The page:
We were never totally sold on doing solar power right away, but after a few days in Salmon ID, we made the decision to move forward with the project now, not knowing when we'd get another chance to be in one place and have a spot to work on the vehicle for longer than a few days. The truck batteries and alternator run on a 24v system, but after some thinking and some great advice from the forum folks at real4x4forums.com, we chose to run a 12v system for the house. This will let us run a greater selection of domestic US 12v accessories, as well as use a larger amp hour (versus larger volt) battery bay.

The Pinzgauer alternator is strongly built but not terribly large. It pushes around 35 amps at 28 volts when its running well, and it charges a dual battery bank that allows for a 24v starter to turn over the engine. Our battery bank is going to run a 24v Samlex America 300 Watt Pure Sine Wave Inverter. The inverter isn't as big as it could be, but we like the brand and the build quality. The very traveled van dweller Glen of tosimplify.net uses his to power a mobile saxophone recording studio (but his inverter is WAY bigger!!!! Buy the right sized inverter!).

The inverter transforms 24v of DC current to 110v of AC current to power what is probably the coolest piece of hardware we bought this week, a NOCO Genius GENM2 8 Amp 2-Bank Waterproof Smart On-Board Battery Charger. The NOCO charger will keep a 12v bank of batteries (probably around 2x100ah) topped up while the engine is turning. The battery charger can be ran by shore power, if need be, but won't be the only, or even the major source of house charging capacity.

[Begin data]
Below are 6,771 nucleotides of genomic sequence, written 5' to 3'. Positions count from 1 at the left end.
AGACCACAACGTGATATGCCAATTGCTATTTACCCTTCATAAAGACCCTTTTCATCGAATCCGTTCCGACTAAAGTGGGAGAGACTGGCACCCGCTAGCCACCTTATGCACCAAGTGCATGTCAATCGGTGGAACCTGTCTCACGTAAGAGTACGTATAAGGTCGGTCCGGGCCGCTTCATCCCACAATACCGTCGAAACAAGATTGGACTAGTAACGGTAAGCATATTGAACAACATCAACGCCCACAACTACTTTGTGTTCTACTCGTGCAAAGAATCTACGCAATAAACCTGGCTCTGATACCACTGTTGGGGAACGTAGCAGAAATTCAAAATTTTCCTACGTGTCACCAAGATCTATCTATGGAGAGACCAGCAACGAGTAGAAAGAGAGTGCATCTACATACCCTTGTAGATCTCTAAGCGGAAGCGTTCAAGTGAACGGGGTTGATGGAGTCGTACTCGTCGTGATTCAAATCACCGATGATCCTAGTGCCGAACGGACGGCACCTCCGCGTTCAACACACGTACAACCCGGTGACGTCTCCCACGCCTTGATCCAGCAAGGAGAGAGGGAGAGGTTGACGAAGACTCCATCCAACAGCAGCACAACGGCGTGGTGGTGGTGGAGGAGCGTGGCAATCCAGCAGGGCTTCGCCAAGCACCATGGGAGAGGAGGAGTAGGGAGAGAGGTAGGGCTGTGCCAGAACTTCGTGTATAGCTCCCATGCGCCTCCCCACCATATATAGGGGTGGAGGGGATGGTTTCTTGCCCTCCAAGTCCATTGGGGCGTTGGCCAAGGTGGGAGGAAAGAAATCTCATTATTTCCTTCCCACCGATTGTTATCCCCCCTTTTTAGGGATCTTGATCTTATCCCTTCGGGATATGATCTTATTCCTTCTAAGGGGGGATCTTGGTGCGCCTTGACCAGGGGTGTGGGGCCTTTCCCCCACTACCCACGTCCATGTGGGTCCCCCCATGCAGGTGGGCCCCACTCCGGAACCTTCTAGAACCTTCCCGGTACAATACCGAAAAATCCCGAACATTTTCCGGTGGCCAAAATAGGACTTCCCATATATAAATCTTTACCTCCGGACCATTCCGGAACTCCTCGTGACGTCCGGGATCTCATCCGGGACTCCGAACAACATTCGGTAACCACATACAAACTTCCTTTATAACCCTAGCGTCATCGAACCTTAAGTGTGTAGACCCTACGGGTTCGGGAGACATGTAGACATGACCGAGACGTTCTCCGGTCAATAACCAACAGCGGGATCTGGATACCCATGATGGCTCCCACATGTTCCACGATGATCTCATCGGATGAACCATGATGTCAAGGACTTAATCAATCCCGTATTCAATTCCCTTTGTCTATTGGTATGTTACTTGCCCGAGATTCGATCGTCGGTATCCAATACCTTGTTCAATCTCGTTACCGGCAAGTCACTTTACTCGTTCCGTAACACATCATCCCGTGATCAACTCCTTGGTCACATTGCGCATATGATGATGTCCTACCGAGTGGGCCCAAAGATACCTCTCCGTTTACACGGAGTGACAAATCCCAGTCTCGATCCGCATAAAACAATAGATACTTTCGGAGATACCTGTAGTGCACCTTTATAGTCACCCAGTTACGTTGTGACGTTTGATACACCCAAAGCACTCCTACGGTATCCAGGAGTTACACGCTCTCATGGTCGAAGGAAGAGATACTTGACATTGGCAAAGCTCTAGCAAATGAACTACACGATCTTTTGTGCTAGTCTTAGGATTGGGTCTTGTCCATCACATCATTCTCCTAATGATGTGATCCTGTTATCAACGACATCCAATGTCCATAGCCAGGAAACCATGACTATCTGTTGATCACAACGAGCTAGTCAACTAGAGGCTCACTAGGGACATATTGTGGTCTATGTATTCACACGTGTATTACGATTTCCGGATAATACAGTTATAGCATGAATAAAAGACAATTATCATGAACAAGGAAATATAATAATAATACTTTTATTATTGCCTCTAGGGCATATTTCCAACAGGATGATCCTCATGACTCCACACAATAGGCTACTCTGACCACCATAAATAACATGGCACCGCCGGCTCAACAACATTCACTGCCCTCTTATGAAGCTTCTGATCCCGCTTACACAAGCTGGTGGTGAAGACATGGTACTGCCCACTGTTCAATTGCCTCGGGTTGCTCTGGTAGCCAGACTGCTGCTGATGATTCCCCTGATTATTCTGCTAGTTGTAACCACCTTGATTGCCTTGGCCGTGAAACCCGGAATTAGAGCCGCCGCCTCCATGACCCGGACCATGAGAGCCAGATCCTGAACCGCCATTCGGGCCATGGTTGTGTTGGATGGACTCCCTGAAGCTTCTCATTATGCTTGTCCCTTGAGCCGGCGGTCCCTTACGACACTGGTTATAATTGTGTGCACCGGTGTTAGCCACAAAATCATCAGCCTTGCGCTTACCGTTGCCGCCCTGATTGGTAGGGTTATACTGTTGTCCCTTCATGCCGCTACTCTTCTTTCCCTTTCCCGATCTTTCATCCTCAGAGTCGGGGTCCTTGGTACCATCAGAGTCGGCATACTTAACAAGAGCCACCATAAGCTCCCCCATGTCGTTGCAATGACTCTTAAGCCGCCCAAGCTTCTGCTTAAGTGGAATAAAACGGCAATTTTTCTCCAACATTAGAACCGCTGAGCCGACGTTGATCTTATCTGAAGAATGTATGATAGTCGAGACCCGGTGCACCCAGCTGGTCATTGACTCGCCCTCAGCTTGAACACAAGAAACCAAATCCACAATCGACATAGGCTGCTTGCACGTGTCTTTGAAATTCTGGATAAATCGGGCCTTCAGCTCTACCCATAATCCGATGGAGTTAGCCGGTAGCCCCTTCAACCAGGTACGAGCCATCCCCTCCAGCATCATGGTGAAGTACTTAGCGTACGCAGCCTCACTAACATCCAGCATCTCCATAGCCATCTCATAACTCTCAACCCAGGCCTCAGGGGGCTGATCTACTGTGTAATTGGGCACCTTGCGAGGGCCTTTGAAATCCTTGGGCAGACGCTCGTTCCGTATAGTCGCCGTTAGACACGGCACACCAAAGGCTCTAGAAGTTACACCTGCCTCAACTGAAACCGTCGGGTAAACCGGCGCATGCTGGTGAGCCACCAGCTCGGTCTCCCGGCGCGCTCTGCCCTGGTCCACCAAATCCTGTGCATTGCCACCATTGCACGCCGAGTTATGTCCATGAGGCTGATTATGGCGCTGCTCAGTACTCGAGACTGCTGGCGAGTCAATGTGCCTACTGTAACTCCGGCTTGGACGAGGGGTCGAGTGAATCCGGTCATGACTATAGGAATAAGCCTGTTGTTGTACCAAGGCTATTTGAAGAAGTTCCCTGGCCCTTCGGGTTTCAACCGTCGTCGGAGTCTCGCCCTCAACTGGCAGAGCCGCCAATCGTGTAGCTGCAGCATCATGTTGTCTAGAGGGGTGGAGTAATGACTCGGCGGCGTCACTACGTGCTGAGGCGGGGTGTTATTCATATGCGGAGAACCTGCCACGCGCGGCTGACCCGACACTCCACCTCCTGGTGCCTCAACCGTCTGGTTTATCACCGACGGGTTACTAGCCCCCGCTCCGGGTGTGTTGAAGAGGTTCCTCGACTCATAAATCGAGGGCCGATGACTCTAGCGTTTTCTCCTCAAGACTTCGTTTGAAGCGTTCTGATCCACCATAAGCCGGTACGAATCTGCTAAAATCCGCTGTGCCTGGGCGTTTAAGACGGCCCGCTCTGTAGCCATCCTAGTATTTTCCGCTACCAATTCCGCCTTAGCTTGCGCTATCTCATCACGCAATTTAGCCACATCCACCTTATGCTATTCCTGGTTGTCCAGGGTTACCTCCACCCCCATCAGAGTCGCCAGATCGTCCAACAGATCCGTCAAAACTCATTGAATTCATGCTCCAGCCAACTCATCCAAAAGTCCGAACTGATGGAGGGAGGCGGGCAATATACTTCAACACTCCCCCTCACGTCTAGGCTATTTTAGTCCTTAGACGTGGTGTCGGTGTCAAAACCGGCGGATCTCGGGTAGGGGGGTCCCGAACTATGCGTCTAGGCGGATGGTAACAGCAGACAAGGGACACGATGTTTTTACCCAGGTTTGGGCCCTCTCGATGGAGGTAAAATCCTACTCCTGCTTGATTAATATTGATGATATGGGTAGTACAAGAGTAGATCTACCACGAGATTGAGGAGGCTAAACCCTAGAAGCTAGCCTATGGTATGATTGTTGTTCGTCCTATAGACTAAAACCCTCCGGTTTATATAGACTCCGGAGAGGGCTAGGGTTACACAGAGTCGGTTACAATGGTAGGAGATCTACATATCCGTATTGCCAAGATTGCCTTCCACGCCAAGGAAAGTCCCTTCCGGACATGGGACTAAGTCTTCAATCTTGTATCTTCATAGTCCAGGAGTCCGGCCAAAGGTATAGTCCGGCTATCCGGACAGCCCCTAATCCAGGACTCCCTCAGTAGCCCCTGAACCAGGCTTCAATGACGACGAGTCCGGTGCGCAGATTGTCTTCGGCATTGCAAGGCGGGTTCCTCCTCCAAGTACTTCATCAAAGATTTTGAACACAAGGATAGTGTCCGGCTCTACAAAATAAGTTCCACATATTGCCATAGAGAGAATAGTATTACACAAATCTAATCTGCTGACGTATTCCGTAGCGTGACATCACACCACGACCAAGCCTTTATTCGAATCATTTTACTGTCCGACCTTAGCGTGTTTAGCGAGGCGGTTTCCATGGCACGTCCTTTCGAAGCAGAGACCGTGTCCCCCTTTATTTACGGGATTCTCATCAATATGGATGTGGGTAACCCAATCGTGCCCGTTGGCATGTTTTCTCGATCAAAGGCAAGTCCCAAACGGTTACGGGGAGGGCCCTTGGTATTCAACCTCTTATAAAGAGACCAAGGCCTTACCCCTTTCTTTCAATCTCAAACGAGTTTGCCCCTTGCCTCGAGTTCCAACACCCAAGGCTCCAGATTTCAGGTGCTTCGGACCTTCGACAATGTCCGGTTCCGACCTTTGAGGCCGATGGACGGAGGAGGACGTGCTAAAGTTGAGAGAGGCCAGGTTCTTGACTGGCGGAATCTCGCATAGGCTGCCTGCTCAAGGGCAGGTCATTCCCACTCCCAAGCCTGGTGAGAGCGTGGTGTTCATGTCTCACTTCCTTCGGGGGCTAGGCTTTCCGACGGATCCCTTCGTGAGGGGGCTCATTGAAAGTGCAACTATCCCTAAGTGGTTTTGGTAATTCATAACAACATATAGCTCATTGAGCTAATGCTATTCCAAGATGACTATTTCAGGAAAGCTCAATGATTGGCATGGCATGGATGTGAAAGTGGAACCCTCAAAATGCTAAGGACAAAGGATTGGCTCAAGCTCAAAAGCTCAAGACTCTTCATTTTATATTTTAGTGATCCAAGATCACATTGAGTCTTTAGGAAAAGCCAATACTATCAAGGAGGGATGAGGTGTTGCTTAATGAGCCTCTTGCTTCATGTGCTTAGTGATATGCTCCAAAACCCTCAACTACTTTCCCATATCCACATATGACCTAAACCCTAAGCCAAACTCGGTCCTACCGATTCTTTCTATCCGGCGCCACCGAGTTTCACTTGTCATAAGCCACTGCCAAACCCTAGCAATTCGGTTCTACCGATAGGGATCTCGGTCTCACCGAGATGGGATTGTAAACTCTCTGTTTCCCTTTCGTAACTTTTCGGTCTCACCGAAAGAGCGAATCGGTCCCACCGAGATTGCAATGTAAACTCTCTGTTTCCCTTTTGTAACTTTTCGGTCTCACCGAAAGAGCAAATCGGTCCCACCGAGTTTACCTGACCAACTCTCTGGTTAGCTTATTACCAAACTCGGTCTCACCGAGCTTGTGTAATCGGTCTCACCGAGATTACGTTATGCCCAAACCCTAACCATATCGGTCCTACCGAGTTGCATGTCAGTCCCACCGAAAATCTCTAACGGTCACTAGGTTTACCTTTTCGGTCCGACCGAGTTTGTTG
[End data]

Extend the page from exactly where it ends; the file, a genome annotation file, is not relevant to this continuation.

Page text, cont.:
The house batteries will primarily be charged by 2x100 watts of RENOGY® monocrystalline solar panels. The solar power will run through a handful of 12 gauge cables and then through a mid-range RENOGY® ViewStar 20 Amp Negative grounded PWM Charge Controller with LCD Display. This will provide the majority of the power coming into the house battery bank, and we will (hopefully) be able to cheaply build a tilting panel mount to maximize solar power when we park correctly in multi day damp spots.

More to come later. We'll show you the a basic wiring diagram, some mounting solutions, and hopefully give a shakedown report in the coming weeks!

Shakedown drive and Layover day!

Polebridge Test Drive

With the windows and stove installed, and most of our gear packed away, we were in need of a test drive. We'd slept in Little Foot in the campground at work for a few weeks, but we hadn't driven anywhere and then lived out of the rig. A test or "shakedown" drive is a very important baby step on the way to on-road living.

Our friend Dre invited us to celebrate her birthday in a little town called Polebridge on the very northwest corner of Glacier National Park. The town is accessible only by improved dirt road, it borders the pristine North Fork of the Flathead River. The local mercantile has killer baked goods (if you visit, forego the overrated huckleberry bearclaws and get the poppyseed and chocolate pastry…or just get both!). Dirt roads, no crowds, and baked confections? We're in.